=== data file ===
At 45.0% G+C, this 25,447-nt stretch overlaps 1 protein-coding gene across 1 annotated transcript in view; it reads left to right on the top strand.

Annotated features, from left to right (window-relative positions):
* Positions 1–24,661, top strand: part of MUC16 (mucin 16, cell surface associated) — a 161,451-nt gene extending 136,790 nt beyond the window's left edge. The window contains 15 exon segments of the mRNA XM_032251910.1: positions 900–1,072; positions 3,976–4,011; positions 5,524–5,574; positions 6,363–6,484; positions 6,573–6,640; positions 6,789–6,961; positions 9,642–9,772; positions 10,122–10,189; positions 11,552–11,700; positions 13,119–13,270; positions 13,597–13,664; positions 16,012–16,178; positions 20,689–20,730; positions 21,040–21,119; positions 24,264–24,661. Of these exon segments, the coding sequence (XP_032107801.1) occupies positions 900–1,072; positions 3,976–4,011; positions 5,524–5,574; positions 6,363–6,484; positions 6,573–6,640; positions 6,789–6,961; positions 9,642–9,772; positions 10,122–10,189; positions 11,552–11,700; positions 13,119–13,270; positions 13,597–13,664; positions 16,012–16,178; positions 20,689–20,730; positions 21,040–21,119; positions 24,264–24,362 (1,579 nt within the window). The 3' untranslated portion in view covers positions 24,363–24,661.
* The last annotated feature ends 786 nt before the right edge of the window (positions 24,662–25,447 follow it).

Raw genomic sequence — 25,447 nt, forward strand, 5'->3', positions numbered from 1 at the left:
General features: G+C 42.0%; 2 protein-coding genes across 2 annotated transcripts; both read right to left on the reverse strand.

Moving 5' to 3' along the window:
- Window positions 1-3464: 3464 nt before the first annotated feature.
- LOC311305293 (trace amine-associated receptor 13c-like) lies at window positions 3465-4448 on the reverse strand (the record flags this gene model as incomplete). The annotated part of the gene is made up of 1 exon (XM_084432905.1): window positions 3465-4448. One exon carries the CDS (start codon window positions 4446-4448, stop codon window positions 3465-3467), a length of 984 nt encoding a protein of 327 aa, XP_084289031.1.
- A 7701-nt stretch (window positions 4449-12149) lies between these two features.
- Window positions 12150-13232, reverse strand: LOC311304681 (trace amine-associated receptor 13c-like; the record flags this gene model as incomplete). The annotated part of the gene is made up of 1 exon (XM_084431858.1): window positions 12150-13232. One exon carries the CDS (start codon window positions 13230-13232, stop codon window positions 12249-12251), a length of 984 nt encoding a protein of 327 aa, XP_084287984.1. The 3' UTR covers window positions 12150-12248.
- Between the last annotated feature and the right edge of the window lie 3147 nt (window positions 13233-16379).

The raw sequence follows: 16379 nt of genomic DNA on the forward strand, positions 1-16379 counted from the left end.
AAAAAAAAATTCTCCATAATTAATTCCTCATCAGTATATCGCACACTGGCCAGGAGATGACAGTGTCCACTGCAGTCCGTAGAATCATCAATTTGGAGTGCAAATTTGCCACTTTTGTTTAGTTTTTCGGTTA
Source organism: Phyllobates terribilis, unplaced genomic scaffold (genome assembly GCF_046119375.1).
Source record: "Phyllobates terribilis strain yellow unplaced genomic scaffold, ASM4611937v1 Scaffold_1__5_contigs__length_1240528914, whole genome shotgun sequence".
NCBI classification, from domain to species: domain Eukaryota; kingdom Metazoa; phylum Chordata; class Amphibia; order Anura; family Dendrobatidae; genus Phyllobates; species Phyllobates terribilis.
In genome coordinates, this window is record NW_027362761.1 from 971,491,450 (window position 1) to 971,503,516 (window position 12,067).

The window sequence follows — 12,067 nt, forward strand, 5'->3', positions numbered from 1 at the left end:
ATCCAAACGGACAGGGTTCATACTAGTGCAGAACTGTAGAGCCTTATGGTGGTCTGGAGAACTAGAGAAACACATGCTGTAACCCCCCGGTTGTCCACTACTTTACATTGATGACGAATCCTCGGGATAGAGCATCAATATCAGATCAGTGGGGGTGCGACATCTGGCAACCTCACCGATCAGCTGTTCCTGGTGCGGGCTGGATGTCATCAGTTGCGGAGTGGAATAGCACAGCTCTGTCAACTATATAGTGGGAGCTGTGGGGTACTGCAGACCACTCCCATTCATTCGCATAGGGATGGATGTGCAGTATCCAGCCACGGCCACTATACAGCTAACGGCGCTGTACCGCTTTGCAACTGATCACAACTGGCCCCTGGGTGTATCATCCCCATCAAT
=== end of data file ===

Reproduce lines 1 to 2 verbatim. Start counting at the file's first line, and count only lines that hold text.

At 45.0% G+C, this 25,447-nt stretch overlaps 1 protein-coding gene across 1 annotated transcript in view; it reads left to right on the top strand.

Annotated features, from left to right (window-relative positions):